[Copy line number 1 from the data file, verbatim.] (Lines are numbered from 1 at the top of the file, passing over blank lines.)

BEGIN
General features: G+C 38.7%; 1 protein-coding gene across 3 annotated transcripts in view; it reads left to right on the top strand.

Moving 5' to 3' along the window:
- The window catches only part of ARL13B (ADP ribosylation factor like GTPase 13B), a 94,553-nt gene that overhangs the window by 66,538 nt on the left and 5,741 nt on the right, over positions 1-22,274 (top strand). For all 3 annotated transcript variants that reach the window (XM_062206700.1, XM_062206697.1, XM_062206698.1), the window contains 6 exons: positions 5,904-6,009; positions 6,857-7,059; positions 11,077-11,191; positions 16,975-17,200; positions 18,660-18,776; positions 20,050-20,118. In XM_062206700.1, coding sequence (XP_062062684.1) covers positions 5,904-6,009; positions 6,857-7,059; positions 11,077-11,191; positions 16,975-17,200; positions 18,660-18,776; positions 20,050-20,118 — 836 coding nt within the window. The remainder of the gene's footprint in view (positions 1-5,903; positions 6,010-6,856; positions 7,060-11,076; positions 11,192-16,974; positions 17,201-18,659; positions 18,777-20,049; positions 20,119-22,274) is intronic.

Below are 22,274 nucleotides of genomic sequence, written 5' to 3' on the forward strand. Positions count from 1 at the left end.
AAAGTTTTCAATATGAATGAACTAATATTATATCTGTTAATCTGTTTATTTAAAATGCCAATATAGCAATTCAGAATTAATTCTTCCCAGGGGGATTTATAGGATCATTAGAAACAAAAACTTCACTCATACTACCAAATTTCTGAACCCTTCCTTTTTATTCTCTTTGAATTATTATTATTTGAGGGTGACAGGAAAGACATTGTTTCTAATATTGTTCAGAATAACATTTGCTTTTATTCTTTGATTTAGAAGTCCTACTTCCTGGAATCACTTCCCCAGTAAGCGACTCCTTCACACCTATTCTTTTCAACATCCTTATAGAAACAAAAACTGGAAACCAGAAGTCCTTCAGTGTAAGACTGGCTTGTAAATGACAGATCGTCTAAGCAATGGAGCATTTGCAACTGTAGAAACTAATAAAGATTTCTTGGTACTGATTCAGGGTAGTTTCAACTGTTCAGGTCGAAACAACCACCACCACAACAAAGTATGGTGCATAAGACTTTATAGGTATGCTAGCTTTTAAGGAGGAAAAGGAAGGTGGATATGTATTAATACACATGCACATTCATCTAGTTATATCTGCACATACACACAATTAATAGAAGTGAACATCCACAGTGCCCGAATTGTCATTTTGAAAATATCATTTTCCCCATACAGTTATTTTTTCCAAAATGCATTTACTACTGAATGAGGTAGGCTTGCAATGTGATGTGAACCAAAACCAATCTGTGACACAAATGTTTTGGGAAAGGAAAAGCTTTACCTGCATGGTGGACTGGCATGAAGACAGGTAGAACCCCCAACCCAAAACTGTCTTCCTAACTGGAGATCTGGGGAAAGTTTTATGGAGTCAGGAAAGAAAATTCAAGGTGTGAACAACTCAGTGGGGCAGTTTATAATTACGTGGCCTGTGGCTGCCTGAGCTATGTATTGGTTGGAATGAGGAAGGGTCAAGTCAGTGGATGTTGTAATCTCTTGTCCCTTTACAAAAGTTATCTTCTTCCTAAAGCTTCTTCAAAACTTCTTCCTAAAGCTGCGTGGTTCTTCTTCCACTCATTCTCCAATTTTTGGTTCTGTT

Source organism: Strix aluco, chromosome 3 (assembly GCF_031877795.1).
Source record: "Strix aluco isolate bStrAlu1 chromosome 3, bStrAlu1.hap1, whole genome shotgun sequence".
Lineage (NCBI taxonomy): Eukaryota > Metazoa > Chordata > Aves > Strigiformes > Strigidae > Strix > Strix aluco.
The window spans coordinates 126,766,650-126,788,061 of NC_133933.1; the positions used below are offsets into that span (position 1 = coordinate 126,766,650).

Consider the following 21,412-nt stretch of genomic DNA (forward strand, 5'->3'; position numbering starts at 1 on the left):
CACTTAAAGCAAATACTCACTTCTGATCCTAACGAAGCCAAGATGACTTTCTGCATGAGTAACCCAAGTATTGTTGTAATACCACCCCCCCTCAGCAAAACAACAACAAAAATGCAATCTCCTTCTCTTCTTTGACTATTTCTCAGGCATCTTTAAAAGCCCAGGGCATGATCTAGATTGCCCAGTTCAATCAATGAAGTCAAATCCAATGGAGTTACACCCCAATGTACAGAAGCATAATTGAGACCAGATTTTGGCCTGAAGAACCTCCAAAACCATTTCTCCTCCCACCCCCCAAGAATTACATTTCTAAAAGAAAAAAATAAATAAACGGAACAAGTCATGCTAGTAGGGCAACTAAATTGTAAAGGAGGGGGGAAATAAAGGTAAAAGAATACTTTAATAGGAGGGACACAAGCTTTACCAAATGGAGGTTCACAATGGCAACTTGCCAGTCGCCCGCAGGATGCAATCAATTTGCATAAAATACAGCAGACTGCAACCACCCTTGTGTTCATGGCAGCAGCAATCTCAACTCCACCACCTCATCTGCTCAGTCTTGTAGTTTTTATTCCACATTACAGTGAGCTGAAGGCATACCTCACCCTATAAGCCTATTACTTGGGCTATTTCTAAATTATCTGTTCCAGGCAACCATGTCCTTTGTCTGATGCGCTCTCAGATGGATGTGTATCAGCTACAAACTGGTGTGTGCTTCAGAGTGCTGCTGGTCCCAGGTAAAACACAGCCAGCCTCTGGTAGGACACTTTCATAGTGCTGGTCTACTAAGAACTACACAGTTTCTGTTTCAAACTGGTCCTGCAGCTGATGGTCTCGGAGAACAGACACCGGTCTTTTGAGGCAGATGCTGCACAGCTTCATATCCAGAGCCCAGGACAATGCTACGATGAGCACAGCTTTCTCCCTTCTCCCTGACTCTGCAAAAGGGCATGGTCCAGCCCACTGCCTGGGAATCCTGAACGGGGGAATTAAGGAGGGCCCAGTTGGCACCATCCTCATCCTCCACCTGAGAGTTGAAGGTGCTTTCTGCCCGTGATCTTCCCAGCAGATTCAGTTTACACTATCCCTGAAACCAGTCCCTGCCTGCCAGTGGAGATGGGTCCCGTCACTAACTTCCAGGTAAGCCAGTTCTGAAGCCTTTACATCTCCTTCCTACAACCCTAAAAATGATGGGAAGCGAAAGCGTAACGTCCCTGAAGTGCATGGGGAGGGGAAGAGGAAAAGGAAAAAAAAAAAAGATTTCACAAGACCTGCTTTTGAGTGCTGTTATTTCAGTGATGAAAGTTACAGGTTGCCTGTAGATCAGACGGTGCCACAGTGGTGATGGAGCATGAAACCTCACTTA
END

General features: G+C 38.7%; 1 protein-coding gene across 3 annotated transcripts in view; it reads left to right on the top strand.